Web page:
Children on the beach in Nicaragua – Best Places In The World To Retire – International LivingNicaragua is a family-oriented country. Family is “number one” in all aspects of their lives. Children here in Nicaragua, live with their parents way into their 30s and 40s; some just even live with them forever. It is very commonplace here for older children to live with their parents and take care of one another. It is pretty much in the Nicaraguan culture.
 
As far as education goes, there are a lot of private schools here in Nicaragua. There Catholic private schools and there are non-sectarian private schools as well. All the children of the well to do Managuans go to private schools. The quality of education here in Nicaragua is very poor unless you are in a private school. The public schools are really not up to par with worldwide levels. 
 
If you need to take your children to a doctor, you will not worry because there are a lot of pediatricians that you can go to. There are also lots of activities for children here. There are lots of festivals all year long and all of the municipalities have lots of activities for kids to do. 
 
As far as kidnapping and the like, none of that really exist here in Nicaragua. You can pretty much trust that people are not going to kidnap your children. Child abduction rarely happens here in Nicaragua. 
 
Raising children here in Nicaragua is significantly different than it is in the US in general or in New Jersey, in particular. Children in Nicaragua are not exposed to so much technology. Most children here do not have Xbox or PlayStation gaming consoles. They have more outdoor activities and more things to do with their families such as outings, going to the beach, trips, and so on, rather than staying indoors and watching TV or playing video games all day. Kids here have more interaction and so the neighborhoods are also kid friendly. Kids in the neighborhood play with each other.  
 
(Children on the beach in Nicaragua, pictured.)
Julie Speier of San Juan del Sur Day School – Best Places In The World To Retire User Account
Julie Speier with child, San Juan del Sur, Nicaragua – Best Places In The World To Retire – International LivingRaising children in Nicaragua is great. I have a full time, bilingual nanny. I have a housekeeper that I can comfortably afford to help me to keep the house tidy and do the laundry so when I’m not working, I can spend my time taking the kids to the beach or to the park, and just hang out with them. I couldn’t do this if I were in the States.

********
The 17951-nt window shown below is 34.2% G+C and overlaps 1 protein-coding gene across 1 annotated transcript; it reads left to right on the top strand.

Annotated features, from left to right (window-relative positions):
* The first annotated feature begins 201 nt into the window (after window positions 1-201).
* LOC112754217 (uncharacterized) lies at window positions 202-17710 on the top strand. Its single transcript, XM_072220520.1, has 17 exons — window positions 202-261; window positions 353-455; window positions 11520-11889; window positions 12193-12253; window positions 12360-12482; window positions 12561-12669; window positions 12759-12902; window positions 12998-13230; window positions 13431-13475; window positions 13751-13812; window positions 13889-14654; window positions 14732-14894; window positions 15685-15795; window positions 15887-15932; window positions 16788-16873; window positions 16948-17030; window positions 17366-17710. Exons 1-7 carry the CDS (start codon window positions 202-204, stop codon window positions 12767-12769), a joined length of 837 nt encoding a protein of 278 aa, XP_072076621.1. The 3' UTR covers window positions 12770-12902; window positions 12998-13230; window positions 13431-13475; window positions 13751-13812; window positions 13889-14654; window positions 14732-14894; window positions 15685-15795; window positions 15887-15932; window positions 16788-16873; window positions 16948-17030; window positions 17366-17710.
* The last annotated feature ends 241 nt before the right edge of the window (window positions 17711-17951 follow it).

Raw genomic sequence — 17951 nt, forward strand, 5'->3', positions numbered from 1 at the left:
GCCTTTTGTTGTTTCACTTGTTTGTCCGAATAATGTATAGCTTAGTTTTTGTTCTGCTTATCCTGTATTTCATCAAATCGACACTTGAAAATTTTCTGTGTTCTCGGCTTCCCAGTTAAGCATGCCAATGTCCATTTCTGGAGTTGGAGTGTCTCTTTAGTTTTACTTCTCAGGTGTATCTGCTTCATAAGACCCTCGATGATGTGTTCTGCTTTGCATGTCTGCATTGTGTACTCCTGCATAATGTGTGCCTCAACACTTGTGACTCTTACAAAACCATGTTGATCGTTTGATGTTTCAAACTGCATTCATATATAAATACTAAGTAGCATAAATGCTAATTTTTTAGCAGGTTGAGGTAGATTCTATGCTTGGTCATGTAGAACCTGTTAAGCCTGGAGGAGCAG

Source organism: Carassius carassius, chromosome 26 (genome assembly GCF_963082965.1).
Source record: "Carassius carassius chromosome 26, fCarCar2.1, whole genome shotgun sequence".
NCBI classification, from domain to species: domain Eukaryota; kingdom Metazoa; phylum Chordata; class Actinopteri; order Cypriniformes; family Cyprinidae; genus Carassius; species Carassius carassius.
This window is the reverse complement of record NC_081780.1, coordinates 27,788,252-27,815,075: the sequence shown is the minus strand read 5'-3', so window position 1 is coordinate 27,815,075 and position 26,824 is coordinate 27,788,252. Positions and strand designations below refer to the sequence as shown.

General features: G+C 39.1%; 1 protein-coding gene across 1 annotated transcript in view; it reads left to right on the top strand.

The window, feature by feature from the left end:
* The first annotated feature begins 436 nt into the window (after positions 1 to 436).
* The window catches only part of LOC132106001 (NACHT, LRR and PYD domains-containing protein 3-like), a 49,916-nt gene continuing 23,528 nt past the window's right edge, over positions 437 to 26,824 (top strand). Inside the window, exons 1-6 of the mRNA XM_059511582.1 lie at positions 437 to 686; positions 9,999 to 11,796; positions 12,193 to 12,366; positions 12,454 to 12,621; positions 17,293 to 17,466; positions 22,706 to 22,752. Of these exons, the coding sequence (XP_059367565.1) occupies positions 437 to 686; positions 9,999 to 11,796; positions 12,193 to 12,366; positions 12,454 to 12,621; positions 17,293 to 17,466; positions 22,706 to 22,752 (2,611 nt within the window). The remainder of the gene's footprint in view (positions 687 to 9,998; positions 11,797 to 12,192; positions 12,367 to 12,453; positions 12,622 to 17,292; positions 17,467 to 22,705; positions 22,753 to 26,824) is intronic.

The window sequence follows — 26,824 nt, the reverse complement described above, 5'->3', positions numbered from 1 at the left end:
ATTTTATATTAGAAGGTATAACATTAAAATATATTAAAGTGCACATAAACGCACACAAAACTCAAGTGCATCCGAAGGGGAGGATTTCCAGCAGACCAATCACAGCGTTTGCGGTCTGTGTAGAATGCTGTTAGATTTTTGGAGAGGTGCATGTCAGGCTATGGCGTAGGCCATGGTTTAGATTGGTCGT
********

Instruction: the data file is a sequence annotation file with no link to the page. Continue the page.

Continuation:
My nighttime at home is spent doing stuff with the kids and the kids have the benefit of my nanny acting sort of like a second mom. Our nanny has been with us for 7 years and she spends a few nights a week with us.  She helps with the dinner and she’s just great with the kids. In addition, my kids have the benefit of having a Spanish speaker around the house all the time so they can be fluently bilingual. 
 
When my kids are finished with school, we go home and watch the sunset at the beach. We have a swim, then we have a nice dinner, and then we are in bed very early. The kids are usually in bed at 8 PM at the latest and they are up with the sun at 5:30 AM. We are very much with the cycle of the sun here in San Juan del Sur. We are up with the sun and almost asleep with the sun. I sort of like that.
 
If all other things were equal in Cincinnati, New York, and San Juan del Sur, I would still prefer raising my kids in San Juan del Sur. They have a great school here and we have a nice and slower pace of life that is not so focused on materialism. My kids have an international, diverse group of friends, too. I was going through my list of students and realized that there are over 20 countries represented in the school where I teach. My kids have friends from all over the world and I really like that they are being influenced and exposed to so many different people and different cultures. 
 
I was a serious, competitive swimmer growing up, and I do miss having the same type opportunity for my kids to engage in higher-level competitive sports and to benefit from the discipline that comes with it. My one daughter has taekwondo three times a week and she just joined the soccer team. We also have a surf club. The town of San Juan del Sur is growing and as it grows these more organized sports and enrichment activities are becoming more and more available.
 
(Julie Speier, San Juan del Sur, Nicaragua.)